“They would both be full of holes if the rebels had them in their sights,” joked Alberto, as he pointed out the damage caused elsewhere by the snipers.

The conflict in the south of the country shows little sign of ending any time soon.

President Arroyo reportedly ordered a suspension of air attacks in Central Mindanao on September 11 and appealed to both groups to end hostilities. However, AFP chief of staff General Alexander Yano denied that there were any such orders.

Locals are concerned that although the government has reportedly suspended air attacks on MILF camps in the Cotabato-Maguindanao-Lanao areas, the military is pursuing its campaign to track down Commander Kato, who the authorities say is responsible for killing more than 30 civilians during a series of attacks in North Cotabato in August.

According to reports, several young children were killed last week during military air strikes. They died when the boat they were travelling in was attacked by air force helicopter gun-ships.

Photographs of the dead children have been widely circulated and local villagers say there was no fighting of any kind when the boat they were in was attacked, along with several others also carrying civilians.

But the military have denied they deliberately targeted the group saying that fighting was ongoing at the time.

Colonel Julieto Ando, spokesperson for the AFP’s 6th infantry division, is adamant that the military action against the MILF group will continue.

The AFP claims to have video evidence of the MILF using child soldiers.

“These lawless MILF groups should refrain from using civilians as shields and also avoid using child soldiers. Their casualties in North Cotabato include children who are 15 to 16 years old,” said Ando.

Meanwhile, around 400 Moro families from the mainly Christian towns of Aleosan, Pikit and Midsayap in North Cotabato have moved south of the river to set up camp in Datu Piang town square in Maguindanao, according to town spokesperson Musib Tan.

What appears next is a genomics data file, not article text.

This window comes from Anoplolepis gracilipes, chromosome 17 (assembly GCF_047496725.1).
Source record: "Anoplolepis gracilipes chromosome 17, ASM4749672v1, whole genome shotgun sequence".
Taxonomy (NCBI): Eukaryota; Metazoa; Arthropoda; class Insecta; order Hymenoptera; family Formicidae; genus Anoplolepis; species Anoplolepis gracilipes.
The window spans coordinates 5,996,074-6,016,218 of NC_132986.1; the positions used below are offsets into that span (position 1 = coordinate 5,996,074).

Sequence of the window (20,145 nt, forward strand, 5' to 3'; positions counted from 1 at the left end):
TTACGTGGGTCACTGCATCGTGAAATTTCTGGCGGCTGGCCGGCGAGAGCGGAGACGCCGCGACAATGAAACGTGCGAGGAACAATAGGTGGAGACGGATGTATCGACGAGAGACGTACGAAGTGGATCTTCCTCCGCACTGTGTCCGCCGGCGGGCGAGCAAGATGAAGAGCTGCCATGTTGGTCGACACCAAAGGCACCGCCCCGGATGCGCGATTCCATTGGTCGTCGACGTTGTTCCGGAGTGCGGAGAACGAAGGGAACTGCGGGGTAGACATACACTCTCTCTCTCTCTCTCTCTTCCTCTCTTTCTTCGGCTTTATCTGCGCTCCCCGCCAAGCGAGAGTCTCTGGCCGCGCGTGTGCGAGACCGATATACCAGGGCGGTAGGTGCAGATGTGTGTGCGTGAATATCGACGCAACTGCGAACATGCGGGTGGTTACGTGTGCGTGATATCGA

Many have been evacuated for a second time, having only recently returned home before they were once again forced to flee by the new outbreak of fighting in early September.

“Our situation here is so hard, especially this fasting month [of Ramadan],” said Babay Ali, a 40-year-old mother of four.

“We are living in a makeshift tarpaulin-made tent which is so hot in day time and so cold at night.”

Difficult as conditions may be, Ali said she would rather stay in the town square than risk her family’s safety by returning home.

"We are afraid to go home because five civilians were killed in crossfire between the army and the MILF,” said Ali, as she prepared lunch for her two children who are excused from fasting. “Those killed were our neighbours in the evacuation centre.”

“When can we return home and rebuild our lives?” Ali asked herself out loud. “Nobody knows.”

Although fighting now seems to have eased, many fear that renewed clashes will erupt after Ramadan, which ends in the first week of October.

When asked why she thought fighting had come to her village, Ali was quick to blame the government in Manila. “Because President Arroyo did not give the MILF what it wants,” she said.